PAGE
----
As we have seen in a previous post – Quality in the cloud – cost reduction remains the main motivation when it comes to go into the cloud and virtualized infrastructures. Then the second main reason is Capacity management.
When you have to size a physical infrastructure and a operating budget to manage it, the model is this one:
- Estimate the maximum load required, based on the highest peeks of activity.
- Plan the projected growth of resources over the period, on mid / long term.
- Add a safety margin (don’t get short).
Following this model, an architecture based on physical servers is necessarily over-sized. Ask any production manager or system engineer: 20% to 40% of physical servers hosting applications use less than 10% of the available CPU. You can share these applications on some virtual machines (VMs) into an unique server and relocate the other ones into your infrastructure.
Cost reduction: do more with less.
The ability to deliver the capacity is the second main reason: answer with the best possible reactivity to user’s demands. Before, when you needed a new server, you had to wait, often several weeks, for your machine to be ordered, delivered and installed. Now, 3 clicks are enough to install a virtual machine, and users have becomed used to see their requests met within 24 hours.
This leads to the well known problem of VM proliferation, with the consequence to reverse the benefits gained previously by reducing costs. Because if it is easy to install new VMs, it has a cost in terms of resources, licenses and people to maintain the virtual infrastructure running.
Now, Capacity management does not mean only to answer quickly to users requests but also to cope safely and with the maximum reactivity to peeks of activity. Do more but also better with less. This is one advantage of the virtualization: to be able to move available resources as needed. Nothing worse for the image of a company than a web site not working, and if we are talking of a commercial site, any unavailability, even temporary, is the equivalent of an industrial accident or a catastrophe. Be able to face the tsunami.
Despite this, it is not uncommon that people of production, the infrastructure responsible or the capacity manager, are not informed that a new release of an application will generate an increase of activity. Moreover, these peaks are not always predictable.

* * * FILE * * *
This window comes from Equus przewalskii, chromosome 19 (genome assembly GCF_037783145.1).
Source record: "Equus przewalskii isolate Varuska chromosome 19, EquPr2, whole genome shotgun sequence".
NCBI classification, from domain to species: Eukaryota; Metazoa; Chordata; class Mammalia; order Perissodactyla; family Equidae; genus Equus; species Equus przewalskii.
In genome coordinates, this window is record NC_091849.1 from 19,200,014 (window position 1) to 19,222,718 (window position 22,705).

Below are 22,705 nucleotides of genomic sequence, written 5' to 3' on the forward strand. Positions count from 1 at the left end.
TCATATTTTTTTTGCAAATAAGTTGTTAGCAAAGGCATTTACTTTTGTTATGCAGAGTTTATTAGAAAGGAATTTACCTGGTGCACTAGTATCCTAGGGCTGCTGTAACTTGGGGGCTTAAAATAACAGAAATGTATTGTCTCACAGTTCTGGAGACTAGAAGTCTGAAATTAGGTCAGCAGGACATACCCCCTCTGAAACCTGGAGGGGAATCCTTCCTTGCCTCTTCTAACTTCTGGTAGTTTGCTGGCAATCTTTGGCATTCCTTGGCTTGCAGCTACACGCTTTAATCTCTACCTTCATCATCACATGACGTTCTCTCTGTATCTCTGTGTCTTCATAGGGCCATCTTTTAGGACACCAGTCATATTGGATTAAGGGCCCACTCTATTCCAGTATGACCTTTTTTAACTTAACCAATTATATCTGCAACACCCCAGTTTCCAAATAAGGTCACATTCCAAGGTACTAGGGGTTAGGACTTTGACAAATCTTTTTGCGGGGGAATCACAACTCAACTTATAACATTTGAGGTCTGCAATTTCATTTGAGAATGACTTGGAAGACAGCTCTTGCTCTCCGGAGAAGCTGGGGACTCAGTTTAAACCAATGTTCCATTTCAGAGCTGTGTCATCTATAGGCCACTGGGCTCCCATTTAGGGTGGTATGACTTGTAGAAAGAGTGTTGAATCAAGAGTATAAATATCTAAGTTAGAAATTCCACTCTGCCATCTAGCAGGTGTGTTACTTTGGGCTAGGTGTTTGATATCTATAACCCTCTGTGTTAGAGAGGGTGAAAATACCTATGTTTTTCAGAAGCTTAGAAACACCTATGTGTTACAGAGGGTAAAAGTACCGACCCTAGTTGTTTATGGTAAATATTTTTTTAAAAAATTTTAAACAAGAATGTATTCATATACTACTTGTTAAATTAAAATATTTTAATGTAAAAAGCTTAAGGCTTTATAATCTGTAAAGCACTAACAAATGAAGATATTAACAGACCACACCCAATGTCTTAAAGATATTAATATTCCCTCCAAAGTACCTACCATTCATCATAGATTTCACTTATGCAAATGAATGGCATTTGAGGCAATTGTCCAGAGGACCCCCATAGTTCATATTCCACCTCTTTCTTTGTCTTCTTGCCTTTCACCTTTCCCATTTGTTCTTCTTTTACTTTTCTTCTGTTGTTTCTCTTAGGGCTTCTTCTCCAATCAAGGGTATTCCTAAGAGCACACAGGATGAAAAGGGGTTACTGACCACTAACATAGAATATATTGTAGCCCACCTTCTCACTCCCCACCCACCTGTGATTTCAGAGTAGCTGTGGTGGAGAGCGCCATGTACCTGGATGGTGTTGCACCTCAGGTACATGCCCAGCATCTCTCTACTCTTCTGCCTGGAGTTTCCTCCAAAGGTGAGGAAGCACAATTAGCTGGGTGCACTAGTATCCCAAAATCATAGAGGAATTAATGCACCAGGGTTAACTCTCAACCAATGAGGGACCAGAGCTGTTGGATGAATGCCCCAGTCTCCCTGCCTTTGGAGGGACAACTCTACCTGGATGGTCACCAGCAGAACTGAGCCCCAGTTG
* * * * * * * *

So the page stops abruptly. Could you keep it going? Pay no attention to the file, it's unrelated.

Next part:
Finally, from a development perspective, this ability to respond to variations in activity is not always included in the project objectives. Deliver an application on time, with new features implemented without faults or bugs, that’s the priority. Ensure that the application is ‘elastic’ enough to react correctly to changes in load is rarely an objective, nor a concern really integrated into the project cycle, except in case of a special event.
Once I had a customer who asked for an audit of the quality of his code to check if the programmers knew and properly applied the best practices in performance. This was a critical banking application, which had to triple its number of users, and thus data. Apart from such cases where the performance – in fact the scalability – was included in the project objectives, it is rare that this is considered as an impact of the application’s new features.
Of course, you care about good practice in performance, but do you integrate the elasticity of your application within your project?
The term of elasticity comes from the world of the cloud. It is an important criterion of the quality of a virtual infrastructure: the ability to add or remove, in short to move resources (CPU, memory, space and hard disk performance mainly) in order to meet capacity needs.
Imagine that the virtual infrastructure is a balloon: to inflate or deflate a balloon more or less easily or quickly depends on the elasticity of it.
We measure the elasticity with criteria such as:
- The speed to move the necessary resources – to inflate / deflate the balloon.
- The amount of resources displaced.
- The ability to move only certain resources – memory, CPU, disk space.
The elasticity is needed to meet peaks of workload, and answer the needs of scalability. However, these two notions should not be confused.
Scalability is the ability to meet the increased workload by adding resources. It can be measured as a ratio between load vs. resources. If an application delivers a good performance with N resources for X users, and if its performance remains the same by multiplying resources by 2 when the number of users is multiplied by 2, then this application has a good scalability. If this ratio remains constant as the two factors increase, the scalability will be linear. This is optimal. But it is more likely that some components will not be up to the desired scalability, and therefore that performance stabilizes at a certain threshold, despite the addition of additional resources.
Elasticity is the ability to add – or decrease – these resources in a virtual infrastructure. The elasticity includes scalability, but a scalable application is not necessarily an elastic application. For example, you perform load-balancing to distribute the load between two application servers: this allows you to ensure a good response time and proper performance, whatever the number of users, even during unexpected peaks.
But if you can not return automatically to an architecture with a single application server without load balancing, you can not deflate the balloon, your application is not elastic.
How to take into account the elasticity in your project? What is the elasticity of an application? What applications are concerned? Indeed, we begin to see announcements of software publishers on this subject, but I have not found any concrete answer to these questions, from the perspective of a developer or an architect. This is what we will try to do in our next post.
Meanwhile, your comment is welcome.